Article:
What to do about pit bulls and dangerous dogs in our community

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By Councillor Mike Cohen:

 

While the Quebec government studies the issues of dangerous dogs and consults with municipalities, many of which have already implemented bans on pit bulls in particular, the City of Côte Saint-Luc is reinforcing an existing bylaw.

Our most recent bylaw regarding dangerous dogs was adopted in 2009. In the wake of a series of high-profile dog attacks, Public Safety Department has sent letters to current owners of pit bulls in our community that we have on record, asking that they be muzzled.
According to our bylaw, a dangerous dog” means: a dog which has a propensity, tendency, or disposition to attack, bite, threaten, or injure, with or without provocation, any persons, property or other animals; with or without provocation or physical injury, attacks, bites, or threatens any person, property; a domestic animal that has been trained for dog fighting or to attack upon a command . In the event that the owner and/or custodian of a dangerous dog fails to comply with the obligation to muzzle the animal when on any public property throughout the city of Côte Saint-Luc, he shall be liable to a fine.

Pit Bull

Is this strong enough? As the city councillor responsible for Animal Protection, I know how it must feel for someone who has a pet they love, only to be threatened to have it taken away via legislation. Several municipalities do have laws on the books banning pit bulls. However, they are not the only breeds that pose a threat. We will wait to see what the Quebec government decides for that will impact on our future actions. In the meantime, I wish to urge the owners of dogs considered to be dangerous to please use a muzzle.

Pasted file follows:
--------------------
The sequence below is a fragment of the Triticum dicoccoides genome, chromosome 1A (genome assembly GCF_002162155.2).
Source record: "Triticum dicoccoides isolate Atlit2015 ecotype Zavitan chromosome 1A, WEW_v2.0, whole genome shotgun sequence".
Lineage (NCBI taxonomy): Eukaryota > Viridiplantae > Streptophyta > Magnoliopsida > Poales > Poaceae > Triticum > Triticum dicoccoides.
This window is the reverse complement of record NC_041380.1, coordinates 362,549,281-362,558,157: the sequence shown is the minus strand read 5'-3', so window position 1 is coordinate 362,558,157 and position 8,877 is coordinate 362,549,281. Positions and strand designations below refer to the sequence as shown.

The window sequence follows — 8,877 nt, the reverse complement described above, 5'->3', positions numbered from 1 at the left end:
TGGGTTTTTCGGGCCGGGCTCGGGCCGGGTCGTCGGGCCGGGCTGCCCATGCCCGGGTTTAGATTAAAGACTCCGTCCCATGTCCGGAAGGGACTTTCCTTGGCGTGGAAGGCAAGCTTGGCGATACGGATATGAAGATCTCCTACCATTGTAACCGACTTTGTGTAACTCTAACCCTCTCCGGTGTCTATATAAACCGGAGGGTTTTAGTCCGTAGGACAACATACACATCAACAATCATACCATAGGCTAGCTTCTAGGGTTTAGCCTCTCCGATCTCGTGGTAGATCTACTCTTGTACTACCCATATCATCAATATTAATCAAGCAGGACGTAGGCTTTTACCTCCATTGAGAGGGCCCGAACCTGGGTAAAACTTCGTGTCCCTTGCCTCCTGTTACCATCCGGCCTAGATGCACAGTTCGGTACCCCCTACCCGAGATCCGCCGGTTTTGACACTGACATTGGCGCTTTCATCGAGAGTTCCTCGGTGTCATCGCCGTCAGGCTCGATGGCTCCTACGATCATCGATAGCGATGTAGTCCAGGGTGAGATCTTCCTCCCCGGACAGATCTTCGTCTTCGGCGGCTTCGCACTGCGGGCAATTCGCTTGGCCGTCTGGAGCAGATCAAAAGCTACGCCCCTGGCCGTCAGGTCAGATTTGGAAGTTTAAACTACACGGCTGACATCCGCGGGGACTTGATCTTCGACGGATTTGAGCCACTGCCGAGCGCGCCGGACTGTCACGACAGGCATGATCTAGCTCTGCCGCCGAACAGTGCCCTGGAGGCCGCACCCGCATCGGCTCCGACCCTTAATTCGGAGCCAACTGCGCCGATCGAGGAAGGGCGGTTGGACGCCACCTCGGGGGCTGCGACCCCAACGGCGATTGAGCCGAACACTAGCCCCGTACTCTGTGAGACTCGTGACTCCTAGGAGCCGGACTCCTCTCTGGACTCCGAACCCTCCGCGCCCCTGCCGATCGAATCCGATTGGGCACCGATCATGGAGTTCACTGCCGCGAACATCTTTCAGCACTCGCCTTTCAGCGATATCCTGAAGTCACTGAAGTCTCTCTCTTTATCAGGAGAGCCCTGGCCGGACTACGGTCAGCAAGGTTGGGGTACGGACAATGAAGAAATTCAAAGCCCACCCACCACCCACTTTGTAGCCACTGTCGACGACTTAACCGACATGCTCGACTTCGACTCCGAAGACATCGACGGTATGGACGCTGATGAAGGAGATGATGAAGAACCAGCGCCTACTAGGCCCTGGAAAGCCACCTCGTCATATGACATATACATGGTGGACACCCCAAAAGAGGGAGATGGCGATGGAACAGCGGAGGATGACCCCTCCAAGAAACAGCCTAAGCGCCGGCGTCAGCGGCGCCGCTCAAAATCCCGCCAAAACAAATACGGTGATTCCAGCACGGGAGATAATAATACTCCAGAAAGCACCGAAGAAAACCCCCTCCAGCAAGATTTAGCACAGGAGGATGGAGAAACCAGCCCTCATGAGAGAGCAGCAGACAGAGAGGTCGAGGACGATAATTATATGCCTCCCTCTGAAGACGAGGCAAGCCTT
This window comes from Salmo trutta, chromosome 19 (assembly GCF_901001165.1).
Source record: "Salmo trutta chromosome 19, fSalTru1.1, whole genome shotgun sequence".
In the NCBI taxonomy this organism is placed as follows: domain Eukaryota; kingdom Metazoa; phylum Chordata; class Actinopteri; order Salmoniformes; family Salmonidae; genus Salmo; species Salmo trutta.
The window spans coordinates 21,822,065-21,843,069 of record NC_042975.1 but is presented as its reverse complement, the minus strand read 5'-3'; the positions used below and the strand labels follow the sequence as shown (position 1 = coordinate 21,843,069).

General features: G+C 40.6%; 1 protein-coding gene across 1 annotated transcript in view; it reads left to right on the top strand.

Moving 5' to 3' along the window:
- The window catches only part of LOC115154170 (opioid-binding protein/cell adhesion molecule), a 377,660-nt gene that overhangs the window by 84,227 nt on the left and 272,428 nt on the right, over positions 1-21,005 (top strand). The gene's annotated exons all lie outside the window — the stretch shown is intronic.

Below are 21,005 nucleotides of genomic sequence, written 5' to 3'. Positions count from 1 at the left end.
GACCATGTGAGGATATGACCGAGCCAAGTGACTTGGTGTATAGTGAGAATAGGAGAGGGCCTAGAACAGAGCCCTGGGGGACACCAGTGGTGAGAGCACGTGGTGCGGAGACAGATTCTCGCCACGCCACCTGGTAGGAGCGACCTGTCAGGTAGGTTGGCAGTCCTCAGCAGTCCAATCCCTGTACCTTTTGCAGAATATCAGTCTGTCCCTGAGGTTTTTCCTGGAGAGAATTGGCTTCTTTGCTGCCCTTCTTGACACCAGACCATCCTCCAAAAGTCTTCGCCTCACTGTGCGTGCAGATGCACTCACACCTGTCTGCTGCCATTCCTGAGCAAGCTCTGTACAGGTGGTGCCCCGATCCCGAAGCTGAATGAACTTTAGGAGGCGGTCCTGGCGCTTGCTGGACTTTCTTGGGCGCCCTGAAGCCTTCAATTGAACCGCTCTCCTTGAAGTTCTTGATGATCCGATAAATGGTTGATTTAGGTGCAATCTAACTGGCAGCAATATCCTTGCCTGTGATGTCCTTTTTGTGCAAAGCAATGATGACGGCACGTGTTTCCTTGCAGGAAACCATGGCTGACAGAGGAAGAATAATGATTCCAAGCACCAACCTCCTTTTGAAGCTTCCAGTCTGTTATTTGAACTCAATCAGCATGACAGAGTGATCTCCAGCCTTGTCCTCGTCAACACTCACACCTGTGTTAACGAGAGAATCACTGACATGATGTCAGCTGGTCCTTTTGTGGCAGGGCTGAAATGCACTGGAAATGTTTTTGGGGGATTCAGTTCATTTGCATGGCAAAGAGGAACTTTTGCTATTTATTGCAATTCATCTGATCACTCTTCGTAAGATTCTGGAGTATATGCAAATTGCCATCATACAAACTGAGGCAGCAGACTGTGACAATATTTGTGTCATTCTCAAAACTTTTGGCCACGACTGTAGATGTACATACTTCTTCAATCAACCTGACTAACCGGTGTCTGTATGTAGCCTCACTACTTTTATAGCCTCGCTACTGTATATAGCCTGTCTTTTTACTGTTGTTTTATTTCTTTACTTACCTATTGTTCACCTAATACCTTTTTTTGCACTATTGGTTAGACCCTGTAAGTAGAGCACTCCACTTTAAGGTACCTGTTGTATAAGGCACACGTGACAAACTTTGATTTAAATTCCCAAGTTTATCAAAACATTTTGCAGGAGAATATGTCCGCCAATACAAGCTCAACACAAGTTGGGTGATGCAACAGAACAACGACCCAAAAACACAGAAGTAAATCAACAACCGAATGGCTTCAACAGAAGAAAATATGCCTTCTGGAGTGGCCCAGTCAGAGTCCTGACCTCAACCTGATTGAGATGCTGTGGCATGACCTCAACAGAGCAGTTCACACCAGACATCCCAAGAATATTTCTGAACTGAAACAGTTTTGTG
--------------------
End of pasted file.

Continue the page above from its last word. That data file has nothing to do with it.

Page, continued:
The City of Laval wants Ottawa to make changes to the Criminal Code of Canada to create uniform rules across the country to deal with the problem of dangerous dogs.Right now, it’s possible to charge owners of dogs who attack people with criminal negligence, but it rarely happens. Laval Mayor Marc Demers said that the article in the Criminal Code dealing with criminal negligence should be amended to make specific reference to the responsibilities of dog owners.”We would like the federal government to do its homework, so it would be all across Canada the same thing, it won’t change from city to city,” Demers told CBC News.”That way, across the country, if you bring up your dog to be vicious so he may attack somebody, you are responsible for that.”
In recent weeks we have had some disturbing incidents in our own community. At one park, three people with large dogs (a pit bull, a rottweiler and another breed ) were approached by a Public Security agent and asked to leave the premises with the dogs. The owner responded that her dogs were trained to attack on command and loosened her grip on the leash. Fearing for his safety, the agent called immediately for police back-up who arrived, handcuffed the woman in the back of the police car and pointed a Taser at one of the men. Police declarations were filled out and we believe charges were filed against one or all of the individuals involved.